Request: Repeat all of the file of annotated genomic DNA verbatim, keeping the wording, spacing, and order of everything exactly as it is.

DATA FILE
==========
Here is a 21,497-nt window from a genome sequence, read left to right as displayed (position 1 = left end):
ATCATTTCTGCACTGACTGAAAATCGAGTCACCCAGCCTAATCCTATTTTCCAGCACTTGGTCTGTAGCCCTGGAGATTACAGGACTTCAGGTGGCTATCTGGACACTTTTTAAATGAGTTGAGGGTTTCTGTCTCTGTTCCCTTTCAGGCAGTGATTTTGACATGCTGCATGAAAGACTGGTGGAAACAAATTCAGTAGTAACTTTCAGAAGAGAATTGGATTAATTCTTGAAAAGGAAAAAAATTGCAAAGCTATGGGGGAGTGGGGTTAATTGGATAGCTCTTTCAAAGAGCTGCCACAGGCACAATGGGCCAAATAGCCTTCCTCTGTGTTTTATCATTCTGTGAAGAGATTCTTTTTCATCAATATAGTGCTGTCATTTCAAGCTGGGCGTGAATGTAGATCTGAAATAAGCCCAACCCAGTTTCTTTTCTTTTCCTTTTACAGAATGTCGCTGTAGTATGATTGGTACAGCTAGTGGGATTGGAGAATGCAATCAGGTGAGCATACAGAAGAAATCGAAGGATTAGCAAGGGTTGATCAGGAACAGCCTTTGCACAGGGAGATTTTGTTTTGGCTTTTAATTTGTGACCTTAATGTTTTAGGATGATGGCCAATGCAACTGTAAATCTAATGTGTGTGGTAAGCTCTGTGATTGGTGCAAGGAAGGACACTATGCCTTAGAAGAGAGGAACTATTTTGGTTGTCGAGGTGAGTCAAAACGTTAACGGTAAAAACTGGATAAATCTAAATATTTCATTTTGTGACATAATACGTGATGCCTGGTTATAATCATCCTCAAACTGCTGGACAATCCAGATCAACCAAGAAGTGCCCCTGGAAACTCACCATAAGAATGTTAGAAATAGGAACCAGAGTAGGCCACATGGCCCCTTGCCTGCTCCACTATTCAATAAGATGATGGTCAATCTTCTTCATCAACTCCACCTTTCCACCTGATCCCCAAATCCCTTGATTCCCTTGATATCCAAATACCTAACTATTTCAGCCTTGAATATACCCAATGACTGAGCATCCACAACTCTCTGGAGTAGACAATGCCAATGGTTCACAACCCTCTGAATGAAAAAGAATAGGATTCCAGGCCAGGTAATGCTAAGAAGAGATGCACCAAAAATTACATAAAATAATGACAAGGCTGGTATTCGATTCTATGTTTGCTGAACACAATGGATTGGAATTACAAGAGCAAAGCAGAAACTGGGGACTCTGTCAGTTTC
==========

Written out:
Here is a 21,497-nt window from a genome sequence, read left to right as displayed (position 1 = left end):
ATCATTTCTGCACTGACTGAAAATCGAGTCACCCAGCCTAATCCTATTTTCCAGCACTTGGTCTGTAGCCCTGGAGATTACAGGACTTCAGGTGGCTATCTGGACACTTTTTAAATGAGTTGAGGGTTTCTGTCTCTGTTCCCTTTCAGGCAGTGATTTTGACATGCTGCATGAAAGACTGGTGGAAACAAATTCAGTAGTAACTTTCAGAAGAGAATTGGATTAATTCTTGAAAAGGAAAAAAATTGCAAAGCTATGGGGGAGTGGGGTTAATTGGATAGCTCTTTCAAAGAGCTGCCACAGGCACAATGGGCCAAATAGCCTTCCTCTGTGTTTTATCATTCTGTGAAGAGATTCTTTTTCATCAATATAGTGCTGTCATTTCAAGCTGGGCGTGAATGTAGATCTGAAATAAGCCCAACCCAGTTTCTTTTCTTTTCCTTTTACAGAATGTCGCTGTAGTATGATTGGTACAGCTAGTGGGATTGGAGAATGCAATCAGGTGAGCATACAGAAGAAATCGAAGGATTAGCAAGGGTTGATCAGGAACAGCCTTTGCACAGGGAGATTTTGTTTTGGCTTTTAATTTGTGACCTTAATGTTTTAGGATGATGGCCAATGCAACTGTAAATCTAATGTGTGTGGTAAGCTCTGTGATTGGTGCAAGGAAGGACACTATGCCTTAGAAGAGAGGAACTATTTTGGTTGTCGAGGTGAGTCAAAACGTTAACGGTAAAAACTGGATAAATCTAAATATTTCATTTTGTGACATAATACGTGATGCCTGGTTATAATCATCCTCAAACTGCTGGACAATCCAGATCAACCAAGAAGTGCCCCTGGAAACTCACCATAAGAATGTTAGAAATAGGAACCAGAGTAGGCCACATGGCCCCTTGCCTGCTCCACTATTCAATAAGATGATGGTCAATCTTCTTCATCAACTCCACCTTTCCACCTGATCCCCAAATCCCTTGATTCCCTTGATATCCAAATACCTAACTATTTCAGCCTTGAATATACCCAATGACTGAGCATCCACAACTCTCTGGAGTAGACAATGCCAATGGTTCACAACCCTCTGAATGAAAAAGAATAGGATTCCAGGCCAGGTAATGCTAAGAAGAGATGCACCAAAAATTACATAAAATAATGACAAGGCTGGTATTCGATTCTATGTTTGCTGAACACAATGGATTGGAATTACAAGAGCAAAGCAGAAACTGGGGACTCTGTCAGTTTC